It can be hard to get a kid interested in a book in 2017. What with the allure of YouTube and Netflix…..books are a much harder sell than they used to be. Which is why I’m always so thrilled when I notice any of my kids so absorbed in a book that they carry it around the house with them and beg to be allowed to keep reading during meals. In an age of screens, games and streaming, a story has to be pretty compelling to hold their attention.
Wonder is that story. My daughter has been obsessed with this book for the past couple of years – it came out in 2012 and she’s read it repeatedly since I bought it for her in 2015 – and so when we heard it was being made into a movie, it was like Santa and the Tooth Fairy and the Easter Bunny all came at once, in a Tesla driven by Taylor Swift.
She was that excited.
Wonder isn't just a story or a book or a movie. Wonder is a message. A message about kindness which has never been a more welcome or more needed in our world - and the world of our kids - than it is right now.
I love a story withe a Life Lesson, a Universal Positive Message. When my child is absorbed in this kind of story, I feel the same way I do when they're eating a green vegetable. Like I can almost see the goodness going into them, being absorbed into their cells. Making them stronger and wiser and smarter and...a better, more compassionate person.
Wonder is the story of August "Auggie" Pullman (played by Jacob Tremblay in the movie), a little boy who is born with a facial difference. Auggie has been in and out of hospital his whole life. His parents (Julia Roberts and Owen Wilson on screen) try to help him fit in when he starts at a new school called Beecher Prep because Auggie wants to show everyone he's just a regular kid. The story tells of how he strives to fit in and teach other people that beauty is not just about how you look.
Oooph my heart. Here's the trailer for the film:
This is a story you want your child to know. This is a life lesson you want your child to learn.
Here's how my daughter described Wonder when I asked her why the story resonated with her so strongly:
"I love Wonder. It’s my favourite book for so many different reasons. This book shows people that Auggie is no different from anyone else and that what's on the outside doesn't matter nearly as much as what kind of person you are. The story shows you that there is no such thing as 'normal'. Auggie isn’t his disability. It doesn’t define him, and the author, R.J Palacio, has portrayed this idea so beautifully in the novel.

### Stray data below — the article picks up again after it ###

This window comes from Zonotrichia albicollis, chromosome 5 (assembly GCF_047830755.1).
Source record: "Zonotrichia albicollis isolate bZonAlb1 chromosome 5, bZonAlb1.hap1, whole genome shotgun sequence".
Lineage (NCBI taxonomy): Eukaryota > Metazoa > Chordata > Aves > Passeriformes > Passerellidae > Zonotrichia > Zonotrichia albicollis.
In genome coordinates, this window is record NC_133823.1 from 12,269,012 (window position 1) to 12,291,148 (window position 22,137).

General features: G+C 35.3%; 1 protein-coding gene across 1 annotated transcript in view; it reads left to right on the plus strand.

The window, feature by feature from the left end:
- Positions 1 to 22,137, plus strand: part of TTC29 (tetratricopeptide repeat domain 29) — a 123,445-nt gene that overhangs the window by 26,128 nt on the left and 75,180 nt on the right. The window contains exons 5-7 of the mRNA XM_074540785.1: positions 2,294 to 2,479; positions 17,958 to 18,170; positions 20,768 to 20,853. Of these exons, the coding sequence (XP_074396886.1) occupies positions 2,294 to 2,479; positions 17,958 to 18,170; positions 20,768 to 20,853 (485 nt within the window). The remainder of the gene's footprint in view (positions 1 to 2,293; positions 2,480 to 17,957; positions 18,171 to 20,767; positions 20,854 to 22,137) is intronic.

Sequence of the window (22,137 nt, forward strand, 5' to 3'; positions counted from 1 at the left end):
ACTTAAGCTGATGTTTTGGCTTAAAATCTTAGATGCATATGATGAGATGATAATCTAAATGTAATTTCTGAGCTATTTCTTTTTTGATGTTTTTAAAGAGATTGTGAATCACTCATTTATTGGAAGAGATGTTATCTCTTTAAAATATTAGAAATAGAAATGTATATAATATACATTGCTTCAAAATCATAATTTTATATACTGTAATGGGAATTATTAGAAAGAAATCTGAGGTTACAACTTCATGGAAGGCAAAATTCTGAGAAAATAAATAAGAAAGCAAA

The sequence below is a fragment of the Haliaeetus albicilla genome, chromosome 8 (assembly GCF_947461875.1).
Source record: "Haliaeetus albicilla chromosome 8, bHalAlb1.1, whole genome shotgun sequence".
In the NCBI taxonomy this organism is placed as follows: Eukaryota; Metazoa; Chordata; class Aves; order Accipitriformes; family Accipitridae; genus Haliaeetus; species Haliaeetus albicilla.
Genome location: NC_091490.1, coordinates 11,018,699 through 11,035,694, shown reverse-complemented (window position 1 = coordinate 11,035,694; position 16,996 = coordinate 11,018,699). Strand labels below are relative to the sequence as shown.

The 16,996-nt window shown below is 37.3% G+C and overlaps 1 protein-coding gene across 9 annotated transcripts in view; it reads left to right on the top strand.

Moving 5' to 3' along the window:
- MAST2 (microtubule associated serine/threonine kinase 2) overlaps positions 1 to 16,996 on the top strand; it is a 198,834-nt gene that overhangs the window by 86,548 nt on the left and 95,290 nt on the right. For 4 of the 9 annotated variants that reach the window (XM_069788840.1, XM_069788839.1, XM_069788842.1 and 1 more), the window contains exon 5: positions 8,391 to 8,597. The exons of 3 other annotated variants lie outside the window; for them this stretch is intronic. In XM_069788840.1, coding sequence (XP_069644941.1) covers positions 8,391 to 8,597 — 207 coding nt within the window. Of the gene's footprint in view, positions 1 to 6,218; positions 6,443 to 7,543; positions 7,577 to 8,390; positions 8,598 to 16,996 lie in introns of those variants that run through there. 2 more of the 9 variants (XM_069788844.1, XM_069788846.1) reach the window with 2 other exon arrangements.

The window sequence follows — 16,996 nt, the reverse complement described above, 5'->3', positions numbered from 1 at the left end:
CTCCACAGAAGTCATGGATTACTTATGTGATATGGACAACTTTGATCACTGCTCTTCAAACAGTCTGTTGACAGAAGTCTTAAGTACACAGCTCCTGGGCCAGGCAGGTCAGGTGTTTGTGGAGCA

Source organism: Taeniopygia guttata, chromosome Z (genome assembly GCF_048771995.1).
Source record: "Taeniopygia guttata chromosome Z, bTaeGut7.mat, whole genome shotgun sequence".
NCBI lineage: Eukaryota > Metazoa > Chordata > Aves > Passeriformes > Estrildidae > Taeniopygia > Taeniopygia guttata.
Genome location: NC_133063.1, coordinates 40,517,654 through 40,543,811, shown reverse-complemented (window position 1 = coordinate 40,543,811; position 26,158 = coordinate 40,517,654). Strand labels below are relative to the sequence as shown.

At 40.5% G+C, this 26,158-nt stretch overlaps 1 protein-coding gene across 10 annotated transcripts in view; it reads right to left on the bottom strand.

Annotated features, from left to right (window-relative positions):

What I really love about Wonder are the people in Auggie’s life. Summer, one of his first friends, is someone I think we should all learn from. She wasn’t told by anyone to befriend August, she simply sat down beside him. Also Jack Will, another of Auggie’s friends. He makes mistakes at first, and he isn’t so keen on being friends with the new boy. But he learns a lot by spending time with Auggie and in the end, kindness wins.
I was thrilled when I heard Wonder was going to become a film, thrilled that the characters I had pictured inside my head would be coming to life. I can’t wait to see August and his friends on the big screen. I hope that everyone goes to watch it. I will, probably multiple times!
Wonder is an incredible book that I would recommend to anyone over the age of nine. Everyone can take at least one thing away from this amazing story."
After 20 years of parenting, I've discovered the power of narrative and pop culture when teaching your child about the world and about the values you want them to inherit. It's enormously helpful to have stories and characters to refer to when you're discussing big concepts like kindness and disability and tolerance and friendship. Because trust me, the last thing they want to hear are your stories, your experiences, your anecdotes. I've learned this through two decades of trial and error and the evidence is conclusive: third party stories are always more impactful and less likely to induce an eye roll than starting a sentence with: "You know, when I was your age....."
It's why I'm always looking for age-appropriate books and TV shows, documentaries and films that I can experience with my kids that slip some valuable life lessons into a compelling story. Wonder is that story. The message of kindness and the #ChooseKind campaign that has sprung out of it (the hashtag will give it even more cred in your kids' eyes....unlike our own stories, which almost certainly don't include a hashtag of any sort) is one that we all need to embrace right now.
I can't wait to see the film with my daughter and my son. And to talk about it as much as we've talked about the book for the past two years.
Choose Kind. Choose Wonder.
Mamamia has taken the pledge to #ChooseKind, and have also accepted the Choose Kind Challenge, which involves filling up a jar with tokens that represent acts of kindness.
If you want to find out how your family, friends, school or business can get involved, visit choosekind.org.au to sign the pledge and find out more on how you can also take your kindness to the next level by taking the #ChooseKind Challenge.
Wonder is in cinemas November 30.
Has Wonder made an impact on you or your child? Leave a comment below, we'd love to hear from you.
This content was created with thanks to our brand partner Wonder.